At Last Some Sense: The EU Answers Sudeten Radicals
After all the historical hysteria whipped up in Central Europe by the Czech-German Declaration and its associated fora and funds, it is nice to see a public figure finally talking some sense on the matter. The Spokesperson for the EU Commissioner of Justice and Immigration Affairs Anita Gradin should be applauded for her forthright summary of the "Sudeten question" and its relevance to EU expansion.
In reference to the Beneš decrees, she said that any initiative seeking to reverse them after fifty years would be "unreasonable". She went on to comment that such a move would only open a "Pandora's Box" of problems. She also stated that she knew of no such initiative at her level.
This is perhaps a bit surprising, because just a few days before Franz Neubauer had implied that he had already brought up the matter with the appropriate EU bodies and would continue to do so as the EU expansion talks progressed. It is clear that although Neubauer keeps repeating himself like a broken record of hit songs from 1938, no one is listening to his revanchist foolishness in Brussels.
Still, the Czechs are nervous and continue to express fears of Neubauer, now also unfortunately on the Co-ordinating Committee of the Discussion Forum (koordinaŤnĚ rady diskusnĚho fůra) established by the Czech-German Declaration. These fears continue despite repeated assurances from the German government, both before and after the infamous Declaration, that EU and NATO entry for the Czech Republic would not be tied to irredentists' demands in Germany.
Some Czechs continue to worry that EU entry will automatically lead to some kind of re-Germanification because Sudeten Germans will have an automatic right to buy property, but that is not the case at all. Actually, many member states of the EU have restrictions on other EU nationals buying local property - France, Greece and Italy for example in some locations. This acts as a precedent for the Czech Republic.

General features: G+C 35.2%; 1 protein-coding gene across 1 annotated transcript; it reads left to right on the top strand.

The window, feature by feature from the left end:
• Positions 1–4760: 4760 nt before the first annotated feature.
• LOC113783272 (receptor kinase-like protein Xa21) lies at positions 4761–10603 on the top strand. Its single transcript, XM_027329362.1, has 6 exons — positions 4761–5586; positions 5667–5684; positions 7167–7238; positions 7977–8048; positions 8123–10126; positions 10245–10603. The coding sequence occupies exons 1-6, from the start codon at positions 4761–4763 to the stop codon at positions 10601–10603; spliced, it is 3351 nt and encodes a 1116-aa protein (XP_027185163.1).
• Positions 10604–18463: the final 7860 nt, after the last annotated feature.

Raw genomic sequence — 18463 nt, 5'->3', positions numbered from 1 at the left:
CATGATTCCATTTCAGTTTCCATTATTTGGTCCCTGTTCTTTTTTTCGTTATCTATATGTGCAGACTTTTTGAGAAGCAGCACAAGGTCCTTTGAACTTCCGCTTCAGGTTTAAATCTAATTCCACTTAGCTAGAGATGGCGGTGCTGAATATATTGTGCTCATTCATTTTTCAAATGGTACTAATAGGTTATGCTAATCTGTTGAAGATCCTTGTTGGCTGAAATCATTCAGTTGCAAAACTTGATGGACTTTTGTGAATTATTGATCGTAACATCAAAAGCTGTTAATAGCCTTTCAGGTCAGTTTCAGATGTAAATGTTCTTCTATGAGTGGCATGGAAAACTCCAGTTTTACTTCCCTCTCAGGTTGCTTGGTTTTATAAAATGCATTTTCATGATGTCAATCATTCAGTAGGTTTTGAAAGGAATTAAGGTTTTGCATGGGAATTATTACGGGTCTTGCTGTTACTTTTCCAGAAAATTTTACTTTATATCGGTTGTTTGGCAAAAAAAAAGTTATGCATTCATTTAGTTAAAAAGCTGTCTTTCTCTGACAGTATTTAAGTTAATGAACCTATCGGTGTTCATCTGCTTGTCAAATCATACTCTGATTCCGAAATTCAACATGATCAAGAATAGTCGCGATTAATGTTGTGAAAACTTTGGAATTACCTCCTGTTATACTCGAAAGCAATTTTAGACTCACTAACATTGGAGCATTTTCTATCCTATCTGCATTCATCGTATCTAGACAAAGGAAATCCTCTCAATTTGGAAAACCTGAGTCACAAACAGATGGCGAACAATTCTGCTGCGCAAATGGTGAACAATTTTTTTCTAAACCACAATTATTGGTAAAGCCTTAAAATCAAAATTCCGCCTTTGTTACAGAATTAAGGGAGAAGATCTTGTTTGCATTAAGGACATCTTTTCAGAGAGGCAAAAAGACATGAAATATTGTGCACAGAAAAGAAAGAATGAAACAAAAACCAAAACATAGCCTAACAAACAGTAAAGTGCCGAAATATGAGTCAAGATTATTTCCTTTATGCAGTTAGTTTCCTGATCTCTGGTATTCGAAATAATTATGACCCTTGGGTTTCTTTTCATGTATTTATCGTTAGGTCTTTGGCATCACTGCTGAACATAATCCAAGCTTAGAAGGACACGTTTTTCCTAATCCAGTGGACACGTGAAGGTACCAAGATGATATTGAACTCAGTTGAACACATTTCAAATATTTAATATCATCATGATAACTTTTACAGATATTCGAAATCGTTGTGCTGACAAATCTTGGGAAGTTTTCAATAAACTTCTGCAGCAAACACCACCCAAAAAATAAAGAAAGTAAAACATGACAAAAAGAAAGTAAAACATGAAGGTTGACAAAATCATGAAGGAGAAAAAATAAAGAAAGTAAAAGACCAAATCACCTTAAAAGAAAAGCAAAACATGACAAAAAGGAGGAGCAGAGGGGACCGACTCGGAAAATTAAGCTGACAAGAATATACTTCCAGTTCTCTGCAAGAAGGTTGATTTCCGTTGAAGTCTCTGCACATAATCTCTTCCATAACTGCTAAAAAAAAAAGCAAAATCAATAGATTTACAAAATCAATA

This is allowed by the Treaty of Rome (Article 222) and was later confirmed by the Single European Act of 1987 which guarantees the free movement of goods, labour and capital but NOT the owning of property in another member state. There is no reason to expect that the Czech Republic will not also be able maintain its discriminatory property ownership laws once inside the EU.
Despite her confession of ignorance, it is hard to say whether Gradin was referring indirectly to Neubauer's assertion when she rejected irredentist attempts to change Czech laws more than half a century old. Coming just a few days after another Neubauer rant on the subject, it seems likely that she was publicly rebuffing him, but given Neubauer's complete obscurity outside of Bavaria and the Czech Republic, it is also possible she really didn't know what the questioner was referring to. Either way, the EU gave its answer: the Czech Republic will join the EU without concessions to Sudeten extremists.
This is an important statement that should act to reduce some Czech suspicions of the EU and ease the reservations some citizens have regarding EU entry. It should generally allow Czechs to feel that the Czech Republic's entry into the EU will not threaten their sense of identity, and I believe that such statements will encourage many more citizens in the Czech Republic to lend their support to their country's joining the EU. It was an impressive statement from Brussles, and one hopes for more of the same.